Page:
So, technically speaking I haven’t finished Pachinko (by Min Jin Lee) yet… It’s 485 pages and it hasn’t been a great week for reading, but unless it really falls apart, I think I can recommend it, assuming you like historical fiction.

Essentially, it tells the story of a Korean family living (so far) in Korea and Japan in the 20th century. As a fan of MASH, you’d think I’d know this wasn’t a great time for Korea, but this book made me realize I really don’t know even the basics other than the fact that the Korean War followed shortly after WW2. The characters are very engaging and I do feel really invested in what’s going to happen to them. Not quite as much of a page turner as The Animators was for me, but I think I will ultimately be glad to have read it.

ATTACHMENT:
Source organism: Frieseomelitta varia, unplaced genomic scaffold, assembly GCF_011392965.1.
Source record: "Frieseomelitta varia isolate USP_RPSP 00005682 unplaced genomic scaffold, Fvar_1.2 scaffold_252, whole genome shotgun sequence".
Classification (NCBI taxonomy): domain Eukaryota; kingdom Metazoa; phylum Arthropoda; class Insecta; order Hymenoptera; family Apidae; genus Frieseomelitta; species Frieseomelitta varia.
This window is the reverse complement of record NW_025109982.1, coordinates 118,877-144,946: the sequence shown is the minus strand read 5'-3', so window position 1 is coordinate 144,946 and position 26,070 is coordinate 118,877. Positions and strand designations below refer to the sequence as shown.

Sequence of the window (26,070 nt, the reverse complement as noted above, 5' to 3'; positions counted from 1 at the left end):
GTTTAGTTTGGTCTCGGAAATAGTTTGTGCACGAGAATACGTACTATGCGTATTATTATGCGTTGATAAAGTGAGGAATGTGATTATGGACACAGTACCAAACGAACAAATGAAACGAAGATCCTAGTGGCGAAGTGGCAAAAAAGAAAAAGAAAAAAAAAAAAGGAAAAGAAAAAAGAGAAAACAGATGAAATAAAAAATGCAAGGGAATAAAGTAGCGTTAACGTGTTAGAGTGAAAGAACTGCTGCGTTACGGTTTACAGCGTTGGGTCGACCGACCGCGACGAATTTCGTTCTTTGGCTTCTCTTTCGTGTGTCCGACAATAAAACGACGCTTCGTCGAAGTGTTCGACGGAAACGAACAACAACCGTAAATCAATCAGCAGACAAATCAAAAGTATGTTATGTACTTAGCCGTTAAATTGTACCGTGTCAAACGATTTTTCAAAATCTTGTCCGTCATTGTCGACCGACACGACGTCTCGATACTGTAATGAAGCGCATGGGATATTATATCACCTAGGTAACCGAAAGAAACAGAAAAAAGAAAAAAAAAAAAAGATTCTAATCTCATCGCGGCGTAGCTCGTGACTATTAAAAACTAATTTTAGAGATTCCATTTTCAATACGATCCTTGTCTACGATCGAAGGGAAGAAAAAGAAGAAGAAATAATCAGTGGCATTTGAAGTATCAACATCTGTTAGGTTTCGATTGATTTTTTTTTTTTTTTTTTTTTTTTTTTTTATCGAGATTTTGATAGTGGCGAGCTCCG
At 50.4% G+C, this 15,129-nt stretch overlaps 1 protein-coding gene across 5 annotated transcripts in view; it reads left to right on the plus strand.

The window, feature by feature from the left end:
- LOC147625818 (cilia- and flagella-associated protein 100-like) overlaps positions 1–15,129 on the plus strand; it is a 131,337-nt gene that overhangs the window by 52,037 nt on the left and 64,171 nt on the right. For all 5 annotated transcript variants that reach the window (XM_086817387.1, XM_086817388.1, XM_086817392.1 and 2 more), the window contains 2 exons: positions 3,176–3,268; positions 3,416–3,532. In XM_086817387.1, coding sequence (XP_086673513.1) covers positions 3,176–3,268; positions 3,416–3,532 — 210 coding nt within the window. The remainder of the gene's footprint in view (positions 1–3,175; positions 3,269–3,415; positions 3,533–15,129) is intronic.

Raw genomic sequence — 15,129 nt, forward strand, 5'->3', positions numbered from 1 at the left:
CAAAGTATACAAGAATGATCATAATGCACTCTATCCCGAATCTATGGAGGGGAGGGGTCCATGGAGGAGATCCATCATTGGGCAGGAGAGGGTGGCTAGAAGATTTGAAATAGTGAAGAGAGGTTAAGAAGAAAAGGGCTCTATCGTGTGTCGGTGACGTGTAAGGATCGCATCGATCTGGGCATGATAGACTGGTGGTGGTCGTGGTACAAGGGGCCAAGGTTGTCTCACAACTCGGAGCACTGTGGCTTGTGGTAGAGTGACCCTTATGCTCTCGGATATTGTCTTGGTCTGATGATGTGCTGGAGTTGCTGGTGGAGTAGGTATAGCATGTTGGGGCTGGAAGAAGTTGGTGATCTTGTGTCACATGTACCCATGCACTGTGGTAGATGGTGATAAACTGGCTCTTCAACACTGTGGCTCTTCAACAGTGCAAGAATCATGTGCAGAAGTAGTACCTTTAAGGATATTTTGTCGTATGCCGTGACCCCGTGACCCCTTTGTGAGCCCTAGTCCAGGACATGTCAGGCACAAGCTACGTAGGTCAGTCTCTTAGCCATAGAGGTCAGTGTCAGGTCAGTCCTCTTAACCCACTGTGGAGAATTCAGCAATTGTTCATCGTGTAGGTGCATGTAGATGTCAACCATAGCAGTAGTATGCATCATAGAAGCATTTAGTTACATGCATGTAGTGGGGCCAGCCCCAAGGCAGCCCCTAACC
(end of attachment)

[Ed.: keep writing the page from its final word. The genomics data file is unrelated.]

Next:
The book does speak a lot about the racism faced by Koreans living in Japan, which isn’t necessarily something I’ve thought much about before (see, lack of awareness of Korean history, colonization by Japan…)

When They Call You A Terrorist (by Asha Bandele and Patrisse Cullorsis) about the racism I’m more aware of, that faced by black and brown Americans, but I’m so glad I read it. I strongly recommend it. Did you already know about racism in America? I hope so. But, Cullorsis’ story (the book is her memoir, written with Bandele’s help) is a powerful reminder to me that I should be thinking and doing more about it. It is a heart breaking book, but, also a book not bereft of hope. You should read it, especially if you’re a white American.

Currently reading : still Pachinko, also Spineless, and I have way too many books out of the library…